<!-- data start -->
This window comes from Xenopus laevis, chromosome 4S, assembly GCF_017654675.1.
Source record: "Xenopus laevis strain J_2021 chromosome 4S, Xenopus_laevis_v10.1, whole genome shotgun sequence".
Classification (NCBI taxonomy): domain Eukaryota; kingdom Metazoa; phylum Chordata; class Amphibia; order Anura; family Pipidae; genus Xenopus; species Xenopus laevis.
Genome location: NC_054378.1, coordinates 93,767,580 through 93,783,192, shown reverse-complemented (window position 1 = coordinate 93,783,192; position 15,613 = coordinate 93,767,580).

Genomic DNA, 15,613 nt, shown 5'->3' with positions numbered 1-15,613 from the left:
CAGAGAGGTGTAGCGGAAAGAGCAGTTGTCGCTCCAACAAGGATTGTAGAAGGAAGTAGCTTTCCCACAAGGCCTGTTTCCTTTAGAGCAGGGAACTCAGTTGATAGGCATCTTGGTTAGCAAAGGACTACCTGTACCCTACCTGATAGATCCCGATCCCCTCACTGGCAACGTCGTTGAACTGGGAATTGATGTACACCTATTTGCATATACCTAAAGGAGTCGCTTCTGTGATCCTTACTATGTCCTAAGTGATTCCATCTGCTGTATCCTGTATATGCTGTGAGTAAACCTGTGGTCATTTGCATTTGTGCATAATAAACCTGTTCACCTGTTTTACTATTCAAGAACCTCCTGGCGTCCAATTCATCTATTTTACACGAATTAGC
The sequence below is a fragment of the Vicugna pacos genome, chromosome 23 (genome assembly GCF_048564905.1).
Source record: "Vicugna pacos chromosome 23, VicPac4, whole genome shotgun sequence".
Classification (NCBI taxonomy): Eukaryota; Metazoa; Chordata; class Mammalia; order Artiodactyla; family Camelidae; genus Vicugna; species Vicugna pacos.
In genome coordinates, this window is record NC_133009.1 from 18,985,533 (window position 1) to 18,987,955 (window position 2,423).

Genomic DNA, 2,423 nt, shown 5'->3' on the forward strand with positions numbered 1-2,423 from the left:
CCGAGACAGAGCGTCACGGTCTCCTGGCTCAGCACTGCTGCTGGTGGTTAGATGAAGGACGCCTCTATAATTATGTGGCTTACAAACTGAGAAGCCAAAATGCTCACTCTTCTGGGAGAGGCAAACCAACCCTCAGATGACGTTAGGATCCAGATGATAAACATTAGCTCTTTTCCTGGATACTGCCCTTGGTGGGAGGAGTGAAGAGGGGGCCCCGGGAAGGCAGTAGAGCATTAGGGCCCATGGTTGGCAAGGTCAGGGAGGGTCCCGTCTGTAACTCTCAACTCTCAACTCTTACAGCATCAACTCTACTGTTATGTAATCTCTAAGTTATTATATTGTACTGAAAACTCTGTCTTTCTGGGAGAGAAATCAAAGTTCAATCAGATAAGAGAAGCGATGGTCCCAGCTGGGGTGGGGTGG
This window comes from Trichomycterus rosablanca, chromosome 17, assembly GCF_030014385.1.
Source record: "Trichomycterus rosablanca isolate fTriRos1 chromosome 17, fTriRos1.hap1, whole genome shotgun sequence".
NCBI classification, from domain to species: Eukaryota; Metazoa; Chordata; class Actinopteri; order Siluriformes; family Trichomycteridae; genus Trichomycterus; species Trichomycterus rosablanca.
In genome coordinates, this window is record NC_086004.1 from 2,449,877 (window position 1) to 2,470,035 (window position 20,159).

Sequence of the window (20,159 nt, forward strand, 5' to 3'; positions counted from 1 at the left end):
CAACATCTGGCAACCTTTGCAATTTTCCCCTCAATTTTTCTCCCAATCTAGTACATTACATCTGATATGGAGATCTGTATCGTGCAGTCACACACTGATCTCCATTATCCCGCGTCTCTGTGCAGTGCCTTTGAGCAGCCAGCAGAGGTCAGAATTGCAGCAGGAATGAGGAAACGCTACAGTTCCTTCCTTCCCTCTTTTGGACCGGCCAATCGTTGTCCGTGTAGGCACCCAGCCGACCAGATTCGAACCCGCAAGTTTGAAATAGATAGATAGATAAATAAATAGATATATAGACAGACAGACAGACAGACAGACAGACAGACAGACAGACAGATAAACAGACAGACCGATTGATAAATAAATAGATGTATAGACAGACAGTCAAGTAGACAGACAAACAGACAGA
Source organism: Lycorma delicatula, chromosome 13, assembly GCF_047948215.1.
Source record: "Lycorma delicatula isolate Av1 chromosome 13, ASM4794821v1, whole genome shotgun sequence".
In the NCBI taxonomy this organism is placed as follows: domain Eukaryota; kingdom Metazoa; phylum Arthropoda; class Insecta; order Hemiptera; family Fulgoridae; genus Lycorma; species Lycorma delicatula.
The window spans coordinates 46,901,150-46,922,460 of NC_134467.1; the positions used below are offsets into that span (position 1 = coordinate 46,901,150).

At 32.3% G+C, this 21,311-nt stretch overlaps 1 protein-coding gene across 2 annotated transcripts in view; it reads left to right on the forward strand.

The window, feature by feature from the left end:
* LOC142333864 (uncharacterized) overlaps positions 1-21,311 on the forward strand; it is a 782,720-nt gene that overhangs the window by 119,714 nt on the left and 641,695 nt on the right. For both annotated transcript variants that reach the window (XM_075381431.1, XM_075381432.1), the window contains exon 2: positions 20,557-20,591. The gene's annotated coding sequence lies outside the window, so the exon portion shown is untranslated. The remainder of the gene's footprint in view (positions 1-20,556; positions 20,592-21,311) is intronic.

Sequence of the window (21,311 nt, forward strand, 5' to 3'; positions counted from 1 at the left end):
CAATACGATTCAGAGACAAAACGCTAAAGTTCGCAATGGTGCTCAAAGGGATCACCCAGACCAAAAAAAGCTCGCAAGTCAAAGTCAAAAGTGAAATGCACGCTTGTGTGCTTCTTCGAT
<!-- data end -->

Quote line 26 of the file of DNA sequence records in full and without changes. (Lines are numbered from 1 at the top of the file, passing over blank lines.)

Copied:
Sequence of the window (21,311 nt, forward strand, 5' to 3'; positions counted from 1 at the left end):